14. wunsacon commented on Jul 14

    Just think of it as the US’s own sovereign wealth fund buying homes. It’s a strong statement by strong leadership in our strong economy. I feel richer already.

    Be sure to wear your flag pins.

  15. michael schumacher commented on Jul 14

    “Be sure to wear your flag pins.”

    totally sums it up doesn’t it?

    Ciao
    MS

  16. John Thompson commented on Jul 14

    Looks like the Aussie analyst on CNBC World last night was right. The Euro is the de facto new world currency – for a while at least.

    The depression is next after the dollar falls. But wait, our deal with the petroleum devil keeps foreigners buying our treasuries. . . .

    I guess it’s mutually assured stagflation and higher taxes FOR YEARS! . . .

    Glad I’m not an investment guy. Hang in there. . . . (I say this knowing you will leave the devil and promote a hydrogen economy to end the misery of destructive oppression and greed once you’re all broke in two years. Oh yeah, maybe you won’t.)

  17. ECONOMISTA NON GRATA commented on Jul 14

    bb:

    I apologize if I offended you, that was not my intention, please forgive me….

    As for “another of your anti-semetic rants ?”, Man…. that’s COLD..! I don’t recall having ever thought any anti-semetic thoughts. Me, of all people, imagine that.

    And by the way, it’s anti-semitic, not anti-semetic…. If you’re going to assert yourself in this fashion, please check your spelling.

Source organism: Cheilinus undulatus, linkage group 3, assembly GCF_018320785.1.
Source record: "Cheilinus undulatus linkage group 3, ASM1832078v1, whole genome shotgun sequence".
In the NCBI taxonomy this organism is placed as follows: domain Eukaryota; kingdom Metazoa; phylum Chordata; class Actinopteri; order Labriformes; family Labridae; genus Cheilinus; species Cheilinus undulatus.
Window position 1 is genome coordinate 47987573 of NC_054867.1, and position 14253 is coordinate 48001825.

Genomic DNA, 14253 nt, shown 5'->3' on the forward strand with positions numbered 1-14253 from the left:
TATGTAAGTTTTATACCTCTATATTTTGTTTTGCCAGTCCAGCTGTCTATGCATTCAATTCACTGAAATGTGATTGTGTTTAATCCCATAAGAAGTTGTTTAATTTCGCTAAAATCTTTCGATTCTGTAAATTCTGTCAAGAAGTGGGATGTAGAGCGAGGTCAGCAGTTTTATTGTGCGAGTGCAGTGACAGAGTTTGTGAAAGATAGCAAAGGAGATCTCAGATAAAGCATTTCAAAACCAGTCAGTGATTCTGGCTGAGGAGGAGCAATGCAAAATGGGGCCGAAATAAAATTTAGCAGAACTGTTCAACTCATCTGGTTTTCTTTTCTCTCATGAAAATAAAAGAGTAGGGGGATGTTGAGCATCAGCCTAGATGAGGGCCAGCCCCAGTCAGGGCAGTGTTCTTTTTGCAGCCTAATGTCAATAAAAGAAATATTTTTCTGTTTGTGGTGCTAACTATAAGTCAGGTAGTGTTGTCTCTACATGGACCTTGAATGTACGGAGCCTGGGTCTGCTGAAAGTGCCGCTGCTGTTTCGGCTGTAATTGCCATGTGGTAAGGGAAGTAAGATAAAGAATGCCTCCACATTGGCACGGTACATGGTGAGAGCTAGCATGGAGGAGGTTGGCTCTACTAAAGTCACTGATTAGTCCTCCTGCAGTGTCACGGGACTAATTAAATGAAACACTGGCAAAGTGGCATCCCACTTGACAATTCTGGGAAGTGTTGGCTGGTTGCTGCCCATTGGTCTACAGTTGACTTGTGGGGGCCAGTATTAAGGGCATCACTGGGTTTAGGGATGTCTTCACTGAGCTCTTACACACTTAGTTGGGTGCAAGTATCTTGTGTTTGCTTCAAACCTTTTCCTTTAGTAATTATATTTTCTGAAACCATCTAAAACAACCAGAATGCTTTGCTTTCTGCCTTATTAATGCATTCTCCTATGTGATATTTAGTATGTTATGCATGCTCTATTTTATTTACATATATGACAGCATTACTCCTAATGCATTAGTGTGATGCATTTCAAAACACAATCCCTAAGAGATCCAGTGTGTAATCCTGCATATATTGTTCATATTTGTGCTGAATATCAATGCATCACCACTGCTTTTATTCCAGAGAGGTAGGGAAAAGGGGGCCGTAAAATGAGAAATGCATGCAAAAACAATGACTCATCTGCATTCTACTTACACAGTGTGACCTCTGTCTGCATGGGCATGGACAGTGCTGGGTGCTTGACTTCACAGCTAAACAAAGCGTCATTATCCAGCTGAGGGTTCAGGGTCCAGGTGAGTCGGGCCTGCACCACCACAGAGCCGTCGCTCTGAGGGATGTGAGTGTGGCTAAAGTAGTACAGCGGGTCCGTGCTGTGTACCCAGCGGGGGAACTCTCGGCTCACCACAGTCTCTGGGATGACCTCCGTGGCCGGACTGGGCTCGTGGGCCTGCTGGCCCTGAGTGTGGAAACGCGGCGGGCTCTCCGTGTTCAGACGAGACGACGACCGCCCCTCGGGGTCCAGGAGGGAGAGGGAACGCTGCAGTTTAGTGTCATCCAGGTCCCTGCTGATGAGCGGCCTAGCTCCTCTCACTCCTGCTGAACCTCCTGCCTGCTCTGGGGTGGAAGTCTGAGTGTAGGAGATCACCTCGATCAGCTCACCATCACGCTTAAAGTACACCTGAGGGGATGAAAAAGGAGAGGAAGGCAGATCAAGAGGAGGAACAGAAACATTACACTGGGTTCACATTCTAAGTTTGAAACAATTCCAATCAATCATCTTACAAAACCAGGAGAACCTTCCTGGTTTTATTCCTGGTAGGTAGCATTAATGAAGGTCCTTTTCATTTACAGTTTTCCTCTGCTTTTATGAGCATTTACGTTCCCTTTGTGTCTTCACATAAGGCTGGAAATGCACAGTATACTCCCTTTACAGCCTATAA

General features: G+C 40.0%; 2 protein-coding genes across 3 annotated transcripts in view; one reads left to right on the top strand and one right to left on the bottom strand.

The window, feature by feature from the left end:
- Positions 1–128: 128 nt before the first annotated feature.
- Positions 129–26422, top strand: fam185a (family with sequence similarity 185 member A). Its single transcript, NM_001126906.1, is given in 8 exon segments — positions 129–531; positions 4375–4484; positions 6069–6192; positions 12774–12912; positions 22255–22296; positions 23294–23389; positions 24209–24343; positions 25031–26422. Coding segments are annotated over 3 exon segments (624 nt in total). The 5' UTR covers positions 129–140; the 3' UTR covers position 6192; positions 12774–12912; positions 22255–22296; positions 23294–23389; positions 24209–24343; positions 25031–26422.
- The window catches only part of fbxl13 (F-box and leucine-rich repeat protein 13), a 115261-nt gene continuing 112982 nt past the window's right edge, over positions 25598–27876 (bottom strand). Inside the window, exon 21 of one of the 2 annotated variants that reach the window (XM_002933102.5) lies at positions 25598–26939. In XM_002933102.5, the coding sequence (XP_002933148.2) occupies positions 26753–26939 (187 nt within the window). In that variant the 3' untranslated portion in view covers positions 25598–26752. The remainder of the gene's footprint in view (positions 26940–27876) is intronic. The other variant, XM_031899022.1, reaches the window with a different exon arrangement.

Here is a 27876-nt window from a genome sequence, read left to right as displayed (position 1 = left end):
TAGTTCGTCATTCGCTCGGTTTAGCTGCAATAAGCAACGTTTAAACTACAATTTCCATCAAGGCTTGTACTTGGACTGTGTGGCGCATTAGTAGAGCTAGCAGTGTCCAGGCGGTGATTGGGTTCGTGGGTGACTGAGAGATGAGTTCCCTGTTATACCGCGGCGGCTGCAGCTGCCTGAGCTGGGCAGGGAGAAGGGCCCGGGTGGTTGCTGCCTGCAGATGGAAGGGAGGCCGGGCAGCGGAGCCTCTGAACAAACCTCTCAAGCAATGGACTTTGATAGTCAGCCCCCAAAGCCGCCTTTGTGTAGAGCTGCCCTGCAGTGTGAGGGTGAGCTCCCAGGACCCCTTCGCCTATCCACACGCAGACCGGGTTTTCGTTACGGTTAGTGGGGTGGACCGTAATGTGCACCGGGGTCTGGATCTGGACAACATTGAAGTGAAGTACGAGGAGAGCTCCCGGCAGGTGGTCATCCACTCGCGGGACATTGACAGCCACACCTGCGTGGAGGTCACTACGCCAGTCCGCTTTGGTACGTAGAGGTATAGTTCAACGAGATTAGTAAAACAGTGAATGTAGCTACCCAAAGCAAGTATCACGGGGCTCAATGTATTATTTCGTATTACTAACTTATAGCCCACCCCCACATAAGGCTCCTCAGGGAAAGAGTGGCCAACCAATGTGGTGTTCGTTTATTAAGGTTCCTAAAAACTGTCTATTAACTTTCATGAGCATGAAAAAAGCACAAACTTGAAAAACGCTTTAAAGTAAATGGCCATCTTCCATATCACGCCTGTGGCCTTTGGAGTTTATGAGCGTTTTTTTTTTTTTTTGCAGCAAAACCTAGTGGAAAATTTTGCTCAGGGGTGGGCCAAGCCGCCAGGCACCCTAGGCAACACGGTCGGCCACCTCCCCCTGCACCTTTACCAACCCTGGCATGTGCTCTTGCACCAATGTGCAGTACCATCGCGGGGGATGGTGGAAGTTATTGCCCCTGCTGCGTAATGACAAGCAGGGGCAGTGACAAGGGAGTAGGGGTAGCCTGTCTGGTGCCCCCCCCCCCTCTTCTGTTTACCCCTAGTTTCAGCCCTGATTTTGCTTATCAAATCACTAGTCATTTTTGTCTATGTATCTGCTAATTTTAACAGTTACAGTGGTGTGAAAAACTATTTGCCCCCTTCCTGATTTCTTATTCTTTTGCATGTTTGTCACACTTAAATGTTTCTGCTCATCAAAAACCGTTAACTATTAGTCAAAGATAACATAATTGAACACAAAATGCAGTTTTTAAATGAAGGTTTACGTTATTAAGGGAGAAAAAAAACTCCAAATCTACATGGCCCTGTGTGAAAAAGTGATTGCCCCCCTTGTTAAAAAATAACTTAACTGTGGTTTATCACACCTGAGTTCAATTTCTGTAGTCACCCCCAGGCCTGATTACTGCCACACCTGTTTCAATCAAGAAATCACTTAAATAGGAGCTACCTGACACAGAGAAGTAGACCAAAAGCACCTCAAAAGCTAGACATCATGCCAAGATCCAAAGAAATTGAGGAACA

My best regards,

    Econolicious

  18. Tejvan Pettinger commented on Jul 14

    For a longer trend look at the Japanese Nikkei and see how much it fell despite rates being cut even lower.

  19. StevenDech commented on Jul 14

    “Regulators Can’t Slay This Bear…”

    but they are doing a stellar job at slaying the American economy. And since they have total control over it, that must be the intention. US financial sector debt is larger than both government or corporate debt. Think about it! The economy cannot produce the amount necessary to repay the yearly interest on these… And I’m not even talking about the triple insanity of private debt money based on borrower’s collateral as valued by that same borrower! Fiddling with interest rates can’t do anything anymore. This crisis is not economic, it’s political. At this point, trying to make “money” looks like the wrong thing to do. Doesn’t it?

  20. DL commented on Jul 14

    However, Bernanke has done wonders for the commodity markets (USO, UNG, DJP, GLD, etc).

    Keep cutting, B.B.

  21. VennData commented on Jul 14

    Looking for that “summer rally”

  22. hpov2000 commented on Jul 14

    “Be sure to wear your flag pins.”

    Too late. I lost my shirt already.

  23. VJ commented on Jul 14

    ECONOMISTA,

    Just heard Abby Joseph Cohen, the Golda Meir of finance, on CNBC. Who pays this woman…? I mean, who gives her money to do what ever she does, whatever that is.

    Goldman Sachs.
    .

  24. James commented on Jul 14

    Republican administrations are 3-for-3 on bank failures:

    Hoover, 1931: 11,000 bank failures.
    Reagan, 1985: 747 bank failures.
    Bush, 2008: up to 150 (?) bank failures.

    Oddly, one of the players in the Reagan bank failures, John McCain of Keating Five fame, is running for President. The current President Bush, has a brother Neil who was a principal player in a failed bank during the Reagan years; which means the Bush family spans two sets of bank failures.

  25. Risk Averse Alert commented on Jul 15

    Are you kidding me? No lucky bullets?

    Number 13 coming up. Then, watch ‘er turn to the sky…